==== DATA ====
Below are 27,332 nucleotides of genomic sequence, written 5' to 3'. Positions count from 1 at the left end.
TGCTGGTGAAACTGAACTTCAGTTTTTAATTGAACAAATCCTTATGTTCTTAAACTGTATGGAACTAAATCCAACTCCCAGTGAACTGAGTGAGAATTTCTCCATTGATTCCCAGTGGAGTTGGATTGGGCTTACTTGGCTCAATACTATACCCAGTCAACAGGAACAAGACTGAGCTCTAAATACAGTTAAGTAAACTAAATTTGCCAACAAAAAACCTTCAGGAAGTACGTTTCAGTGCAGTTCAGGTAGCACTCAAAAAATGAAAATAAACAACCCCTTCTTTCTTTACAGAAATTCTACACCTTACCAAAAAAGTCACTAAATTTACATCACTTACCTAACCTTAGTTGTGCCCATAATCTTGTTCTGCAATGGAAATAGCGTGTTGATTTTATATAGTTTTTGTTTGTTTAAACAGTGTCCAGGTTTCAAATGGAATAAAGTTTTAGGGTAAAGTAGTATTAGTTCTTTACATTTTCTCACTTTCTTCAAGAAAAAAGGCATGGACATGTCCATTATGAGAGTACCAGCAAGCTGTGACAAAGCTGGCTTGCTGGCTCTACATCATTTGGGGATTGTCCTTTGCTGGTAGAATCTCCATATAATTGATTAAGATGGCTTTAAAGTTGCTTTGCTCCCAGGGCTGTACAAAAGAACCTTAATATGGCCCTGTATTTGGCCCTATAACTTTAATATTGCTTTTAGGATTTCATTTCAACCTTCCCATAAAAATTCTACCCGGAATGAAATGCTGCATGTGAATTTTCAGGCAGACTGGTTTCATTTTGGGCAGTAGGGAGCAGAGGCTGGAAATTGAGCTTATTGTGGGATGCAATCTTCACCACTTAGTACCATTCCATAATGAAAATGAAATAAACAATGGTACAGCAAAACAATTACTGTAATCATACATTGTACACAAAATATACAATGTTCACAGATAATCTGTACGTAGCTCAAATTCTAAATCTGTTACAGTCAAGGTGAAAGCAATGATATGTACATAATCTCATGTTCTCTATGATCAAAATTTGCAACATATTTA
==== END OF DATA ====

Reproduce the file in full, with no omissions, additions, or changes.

Below are 27,332 nucleotides of genomic sequence, written 5' to 3'. Positions count from 1 at the left end.
TGCTGGTGAAACTGAACTTCAGTTTTTAATTGAACAAATCCTTATGTTCTTAAACTGTATGGAACTAAATCCAACTCCCAGTGAACTGAGTGAGAATTTCTCCATTGATTCCCAGTGGAGTTGGATTGGGCTTACTTGGCTCAATACTATACCCAGTCAACAGGAACAAGACTGAGCTCTAAATACAGTTAAGTAAACTAAATTTGCCAACAAAAAACCTTCAGGAAGTACGTTTCAGTGCAGTTCAGGTAGCACTCAAAAAATGAAAATAAACAACCCCTTCTTTCTTTACAGAAATTCTACACCTTACCAAAAAAGTCACTAAATTTACATCACTTACCTAACCTTAGTTGTGCCCATAATCTTGTTCTGCAATGGAAATAGCGTGTTGATTTTATATAGTTTTTGTTTGTTTAAACAGTGTCCAGGTTTCAAATGGAATAAAGTTTTAGGGTAAAGTAGTATTAGTTCTTTACATTTTCTCACTTTCTTCAAGAAAAAAGGCATGGACATGTCCATTATGAGAGTACCAGCAAGCTGTGACAAAGCTGGCTTGCTGGCTCTACATCATTTGGGGATTGTCCTTTGCTGGTAGAATCTCCATATAATTGATTAAGATGGCTTTAAAGTTGCTTTGCTCCCAGGGCTGTACAAAAGAACCTTAATATGGCCCTGTATTTGGCCCTATAACTTTAATATTGCTTTTAGGATTTCATTTCAACCTTCCCATAAAAATTCTACCCGGAATGAAATGCTGCATGTGAATTTTCAGGCAGACTGGTTTCATTTTGGGCAGTAGGGAGCAGAGGCTGGAAATTGAGCTTATTGTGGGATGCAATCTTCACCACTTAGTACCATTCCATAATGAAAATGAAATAAACAATGGTACAGCAAAACAATTACTGTAATCATACATTGTACACAAAATATACAATGTTCACAGATAATCTGTACGTAGCTCAAATTCTAAATCTGTTACAGTCAAGGTGAAAGCAATGATATGTACATAATCTCATGTTCTCTATGATCAAAATTTGCAACATATTTA